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Star Wars Battlefront review

Fully operational?

Battlefront's multiplayer-centric action is stylish and refreshingly simple, although it can feel more stunted than streamlined.

Opportunities really don't come much bigger than this. In the run-up to Disney's revival of the Star Wars movies this December - although, after the flat-lining prequels, the term resuscitation might be more apt - everything that's graced by the fizzing glow of a lightsaber is destined to turn to gold. Star Wars Battlefront, the first fruit of a partnership between Disney and EA that's set to span 10 years, is shooting to be one of the big beneficiaries of this, riding on the cyclonic uplift of hype swirling around the release of The Force Awakens.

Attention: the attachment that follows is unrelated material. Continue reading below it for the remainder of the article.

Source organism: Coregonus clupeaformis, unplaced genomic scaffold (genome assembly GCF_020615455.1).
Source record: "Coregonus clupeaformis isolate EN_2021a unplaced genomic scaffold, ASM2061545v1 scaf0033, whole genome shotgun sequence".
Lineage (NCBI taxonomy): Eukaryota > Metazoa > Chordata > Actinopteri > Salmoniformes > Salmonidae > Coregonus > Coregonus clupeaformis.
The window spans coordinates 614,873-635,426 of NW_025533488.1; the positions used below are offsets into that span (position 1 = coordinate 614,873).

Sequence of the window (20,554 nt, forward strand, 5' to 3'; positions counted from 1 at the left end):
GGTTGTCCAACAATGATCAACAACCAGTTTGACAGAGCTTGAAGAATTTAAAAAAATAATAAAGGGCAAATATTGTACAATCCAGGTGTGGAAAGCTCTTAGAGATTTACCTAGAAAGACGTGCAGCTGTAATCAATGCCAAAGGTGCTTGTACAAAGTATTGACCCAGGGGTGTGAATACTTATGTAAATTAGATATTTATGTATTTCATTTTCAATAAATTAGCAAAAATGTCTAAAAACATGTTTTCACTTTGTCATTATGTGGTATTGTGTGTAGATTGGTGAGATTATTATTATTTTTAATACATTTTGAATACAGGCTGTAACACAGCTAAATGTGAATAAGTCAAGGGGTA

Just as JJ Abrams' new film looks set to, Battlefront leans on a lavish budget and equally generous servings of nostalgia to create an irresistible mix. There's not a Gungan in sight, and not a word of midichlorians; Battlefront keeps its focus firmly on the original trilogy, handling all the series' big icons like revered toys. It's a delicious set-up, realised with enough authenticity to transport you back to your childhood and to a cramped bedroom floor as you disperse a flock of TIE Fighters with the Millennium Falcon, or send a mob of stormtroopers scattering like bowling pins with Luke Skywalker's lightsabre.